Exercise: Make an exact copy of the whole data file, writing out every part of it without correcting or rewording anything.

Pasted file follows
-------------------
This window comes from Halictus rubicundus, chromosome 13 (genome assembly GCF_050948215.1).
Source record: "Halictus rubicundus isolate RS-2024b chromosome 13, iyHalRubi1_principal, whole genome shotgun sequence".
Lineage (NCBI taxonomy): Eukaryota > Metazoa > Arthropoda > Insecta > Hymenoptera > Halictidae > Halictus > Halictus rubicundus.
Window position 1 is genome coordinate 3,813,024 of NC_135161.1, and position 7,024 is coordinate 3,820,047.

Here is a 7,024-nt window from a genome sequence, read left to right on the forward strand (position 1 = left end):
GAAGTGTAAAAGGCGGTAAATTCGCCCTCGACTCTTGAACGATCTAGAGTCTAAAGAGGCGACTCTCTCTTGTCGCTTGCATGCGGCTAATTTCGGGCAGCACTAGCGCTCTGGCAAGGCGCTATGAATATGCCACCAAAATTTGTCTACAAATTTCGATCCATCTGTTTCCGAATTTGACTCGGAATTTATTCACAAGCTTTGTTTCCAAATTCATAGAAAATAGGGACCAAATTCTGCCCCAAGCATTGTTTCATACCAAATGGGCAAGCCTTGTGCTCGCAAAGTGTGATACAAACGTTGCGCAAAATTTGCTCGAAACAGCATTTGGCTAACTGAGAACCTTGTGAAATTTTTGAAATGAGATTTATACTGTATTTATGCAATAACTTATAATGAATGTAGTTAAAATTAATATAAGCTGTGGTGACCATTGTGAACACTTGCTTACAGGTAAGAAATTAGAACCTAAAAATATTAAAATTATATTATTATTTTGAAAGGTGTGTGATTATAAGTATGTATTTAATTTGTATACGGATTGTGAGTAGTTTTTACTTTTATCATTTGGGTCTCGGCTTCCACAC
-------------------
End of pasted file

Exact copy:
This window comes from Halictus rubicundus, chromosome 13 (genome assembly GCF_050948215.1).
Source record: "Halictus rubicundus isolate RS-2024b chromosome 13, iyHalRubi1_principal, whole genome shotgun sequence".
Lineage (NCBI taxonomy): Eukaryota > Metazoa > Arthropoda > Insecta > Hymenoptera > Halictidae > Halictus > Halictus rubicundus.
Window position 1 is genome coordinate 3,813,024 of NC_135161.1, and position 7,024 is coordinate 3,820,047.

Here is a 7,024-nt window from a genome sequence, read left to right on the forward strand (position 1 = left end):
GAAGTGTAAAAGGCGGTAAATTCGCCCTCGACTCTTGAACGATCTAGAGTCTAAAGAGGCGACTCTCTCTTGTCGCTTGCATGCGGCTAATTTCGGGCAGCACTAGCGCTCTGGCAAGGCGCTATGAATATGCCACCAAAATTTGTCTACAAATTTCGATCCATCTGTTTCCGAATTTGACTCGGAATTTATTCACAAGCTTTGTTTCCAAATTCATAGAAAATAGGGACCAAATTCTGCCCCAAGCATTGTTTCATACCAAATGGGCAAGCCTTGTGCTCGCAAAGTGTGATACAAACGTTGCGCAAAATTTGCTCGAAACAGCATTTGGCTAACTGAGAACCTTGTGAAATTTTTGAAATGAGATTTATACTGTATTTATGCAATAACTTATAATGAATGTAGTTAAAATTAATATAAGCTGTGGTGACCATTGTGAACACTTGCTTACAGGTAAGAAATTAGAACCTAAAAATATTAAAATTATATTATTATTTTGAAAGGTGTGTGATTATAAGTATGTATTTAATTTGTATACGGATTGTGAGTAGTTTTTACTTTTATCATTTGGGTCTCGGCTTCCACAC